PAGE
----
Almost two months have elapsed since my last post. An entire winter is now nearly behind me, and with meteorological spring having sprung as of yesterday, my eyes turn once again to the coming storm season.
Going through my old radar images, I came upon this one. Click on it to enlarge it, then note the station obs and wind barbs on either side of that fine line west of Minneapolis. That sure looks like a dryline to me, but what’s it doing wandering around central Minnesota like a little lost orphan?
The Great Lakes are not the land of drylines, but we do get them occasionally, and as out in the Great Plains, they can serve as a forcing mechanism for severe weather. Notably, in the 1965 Palm Sunday Outbreak, what Theodore Fujita called a “dry cold front” featured prominently in his analysis of the synoptic conditions. Although Fujita called the air behind the front “cooler,” a look at the station observations reveals that what really characterized the difference on either side of the “front” wasn’t a rapid drop in air temperature but in dewpoints, and a change in wind direction, with surface winds veering abruptly from the south to the southwest.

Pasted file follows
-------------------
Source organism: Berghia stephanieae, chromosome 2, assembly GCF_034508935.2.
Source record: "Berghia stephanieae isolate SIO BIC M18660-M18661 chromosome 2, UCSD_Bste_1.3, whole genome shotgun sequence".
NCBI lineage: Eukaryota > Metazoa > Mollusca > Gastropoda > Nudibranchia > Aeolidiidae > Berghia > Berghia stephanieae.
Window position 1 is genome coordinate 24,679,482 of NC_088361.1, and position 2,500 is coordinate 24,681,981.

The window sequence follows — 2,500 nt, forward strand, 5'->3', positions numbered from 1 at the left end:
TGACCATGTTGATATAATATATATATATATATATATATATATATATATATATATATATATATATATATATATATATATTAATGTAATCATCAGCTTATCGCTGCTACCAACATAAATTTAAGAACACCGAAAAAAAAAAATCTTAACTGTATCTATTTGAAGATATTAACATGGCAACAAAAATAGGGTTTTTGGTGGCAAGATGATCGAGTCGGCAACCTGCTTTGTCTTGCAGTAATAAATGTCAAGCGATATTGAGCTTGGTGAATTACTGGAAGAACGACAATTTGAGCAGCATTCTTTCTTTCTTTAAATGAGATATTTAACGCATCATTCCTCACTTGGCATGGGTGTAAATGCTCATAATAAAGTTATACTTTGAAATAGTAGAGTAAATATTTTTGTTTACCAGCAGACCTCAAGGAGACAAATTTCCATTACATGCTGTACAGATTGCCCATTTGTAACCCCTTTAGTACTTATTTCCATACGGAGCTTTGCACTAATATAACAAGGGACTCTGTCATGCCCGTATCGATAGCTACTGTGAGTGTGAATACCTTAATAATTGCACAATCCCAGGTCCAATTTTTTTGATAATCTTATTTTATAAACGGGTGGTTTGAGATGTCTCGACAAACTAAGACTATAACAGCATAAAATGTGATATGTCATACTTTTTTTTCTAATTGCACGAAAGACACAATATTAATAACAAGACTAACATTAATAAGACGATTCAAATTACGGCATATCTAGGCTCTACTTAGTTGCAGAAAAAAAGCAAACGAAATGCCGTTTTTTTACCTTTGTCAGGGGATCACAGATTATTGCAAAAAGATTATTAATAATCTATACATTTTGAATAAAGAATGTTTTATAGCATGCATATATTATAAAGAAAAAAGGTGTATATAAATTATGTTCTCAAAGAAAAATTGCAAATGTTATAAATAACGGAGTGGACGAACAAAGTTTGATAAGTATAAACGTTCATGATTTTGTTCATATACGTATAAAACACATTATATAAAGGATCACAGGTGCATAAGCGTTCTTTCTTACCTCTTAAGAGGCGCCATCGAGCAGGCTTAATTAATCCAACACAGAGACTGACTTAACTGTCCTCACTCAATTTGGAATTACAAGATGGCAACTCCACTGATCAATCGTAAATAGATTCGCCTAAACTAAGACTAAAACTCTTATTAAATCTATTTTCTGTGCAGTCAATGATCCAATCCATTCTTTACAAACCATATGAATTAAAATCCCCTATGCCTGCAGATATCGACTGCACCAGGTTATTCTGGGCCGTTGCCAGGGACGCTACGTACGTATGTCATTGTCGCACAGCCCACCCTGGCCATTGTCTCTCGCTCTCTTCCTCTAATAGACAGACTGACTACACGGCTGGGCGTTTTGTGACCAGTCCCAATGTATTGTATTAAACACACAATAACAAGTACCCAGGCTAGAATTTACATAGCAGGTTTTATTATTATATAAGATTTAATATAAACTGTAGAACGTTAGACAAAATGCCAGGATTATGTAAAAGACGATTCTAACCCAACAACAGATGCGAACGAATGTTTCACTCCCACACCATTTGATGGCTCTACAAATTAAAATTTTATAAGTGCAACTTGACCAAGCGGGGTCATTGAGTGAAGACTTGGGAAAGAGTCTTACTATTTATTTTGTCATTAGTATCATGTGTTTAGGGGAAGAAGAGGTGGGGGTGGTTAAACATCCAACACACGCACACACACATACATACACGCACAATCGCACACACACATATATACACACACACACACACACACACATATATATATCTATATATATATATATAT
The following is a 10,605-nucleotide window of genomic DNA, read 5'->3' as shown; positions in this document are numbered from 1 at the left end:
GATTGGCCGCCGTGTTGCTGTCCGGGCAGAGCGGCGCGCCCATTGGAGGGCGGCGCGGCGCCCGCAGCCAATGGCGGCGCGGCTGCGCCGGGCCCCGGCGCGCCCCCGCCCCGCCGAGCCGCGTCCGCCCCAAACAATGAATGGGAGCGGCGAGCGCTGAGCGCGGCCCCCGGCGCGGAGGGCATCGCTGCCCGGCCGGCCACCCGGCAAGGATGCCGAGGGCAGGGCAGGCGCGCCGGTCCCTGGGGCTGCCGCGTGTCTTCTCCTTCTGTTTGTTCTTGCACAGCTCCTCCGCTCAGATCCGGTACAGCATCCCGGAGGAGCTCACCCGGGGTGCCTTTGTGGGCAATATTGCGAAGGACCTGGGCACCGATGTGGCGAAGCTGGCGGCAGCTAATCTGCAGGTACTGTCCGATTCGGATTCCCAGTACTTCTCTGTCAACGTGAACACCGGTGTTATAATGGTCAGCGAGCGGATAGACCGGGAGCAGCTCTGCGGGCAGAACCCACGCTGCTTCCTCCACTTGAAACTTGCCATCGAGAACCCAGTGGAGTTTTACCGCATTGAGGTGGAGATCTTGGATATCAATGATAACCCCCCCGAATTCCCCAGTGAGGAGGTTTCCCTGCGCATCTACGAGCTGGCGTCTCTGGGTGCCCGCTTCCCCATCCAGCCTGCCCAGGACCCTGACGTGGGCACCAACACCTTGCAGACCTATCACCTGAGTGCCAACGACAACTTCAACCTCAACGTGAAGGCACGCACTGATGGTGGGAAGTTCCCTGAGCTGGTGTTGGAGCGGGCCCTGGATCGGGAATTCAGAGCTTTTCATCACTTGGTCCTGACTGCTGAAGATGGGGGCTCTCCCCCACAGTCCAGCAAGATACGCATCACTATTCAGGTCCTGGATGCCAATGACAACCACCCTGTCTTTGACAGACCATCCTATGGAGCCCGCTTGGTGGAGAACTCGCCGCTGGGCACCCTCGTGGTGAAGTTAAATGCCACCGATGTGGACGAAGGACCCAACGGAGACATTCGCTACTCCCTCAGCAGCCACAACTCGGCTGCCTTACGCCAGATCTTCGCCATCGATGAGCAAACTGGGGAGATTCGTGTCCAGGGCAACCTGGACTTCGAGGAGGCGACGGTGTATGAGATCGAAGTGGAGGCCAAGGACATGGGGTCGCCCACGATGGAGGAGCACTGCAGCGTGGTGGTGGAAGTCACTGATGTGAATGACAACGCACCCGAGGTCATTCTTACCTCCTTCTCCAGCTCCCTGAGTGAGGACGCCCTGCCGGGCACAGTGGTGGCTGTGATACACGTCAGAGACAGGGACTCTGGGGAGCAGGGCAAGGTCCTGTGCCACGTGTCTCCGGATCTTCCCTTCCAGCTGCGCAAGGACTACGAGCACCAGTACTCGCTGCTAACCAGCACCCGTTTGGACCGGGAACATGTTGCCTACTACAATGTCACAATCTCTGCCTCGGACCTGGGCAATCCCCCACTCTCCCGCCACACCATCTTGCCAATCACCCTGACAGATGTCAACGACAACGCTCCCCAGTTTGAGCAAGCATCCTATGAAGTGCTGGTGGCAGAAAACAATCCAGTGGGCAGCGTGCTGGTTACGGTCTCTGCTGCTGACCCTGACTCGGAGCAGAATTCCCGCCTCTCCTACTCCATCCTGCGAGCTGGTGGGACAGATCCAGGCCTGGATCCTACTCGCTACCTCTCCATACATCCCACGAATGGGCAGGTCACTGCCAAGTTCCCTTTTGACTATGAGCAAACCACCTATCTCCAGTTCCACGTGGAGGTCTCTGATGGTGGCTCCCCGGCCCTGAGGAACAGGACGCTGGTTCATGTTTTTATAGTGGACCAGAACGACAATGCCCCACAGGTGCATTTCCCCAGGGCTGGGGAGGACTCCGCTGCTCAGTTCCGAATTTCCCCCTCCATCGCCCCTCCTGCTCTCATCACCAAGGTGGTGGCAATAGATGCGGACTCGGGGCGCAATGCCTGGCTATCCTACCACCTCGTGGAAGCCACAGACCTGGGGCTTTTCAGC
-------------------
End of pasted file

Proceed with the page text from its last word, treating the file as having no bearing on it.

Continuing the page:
The radar grab shows similar conditions on May 10, 2011, with supercells initiating along a line of strong convergence. Where the southernmost cell is just starting to fire, check out the obs on either side of the fine line. The temperature is the same, 90 F degrees, but the dewpoint drop is as much as 13 degrees. That may not be as radical as what you’ll find in the Texas panhandle, but in the Great Lakes, it’s an eye-opener.
There were tornadoes in eastern Minnesota on this day: May 10, 2011, SPC Storm Reports. The location of the three reports on the SPC graphic leads me to think that the cell I mentioned in the previous paragraph may have been the culprit. With dewpoints in the upper 60s to low 70s, it appears to have had plenty of juice to work with.
For a dryline to occur in the Great Lakes means that a system is potent enough to wrap in dry air this far east from the desert Southwest. That means that a lot of things have fallen into place to create a potentially tornadic setup, including not only an obvious lifting mechanism but also ample bulk shear and moisture, and southerly or southeasterly surface winds. In other words, here in my backyard, a dryline is a red flag that things are about to pop and a chase day is at hand.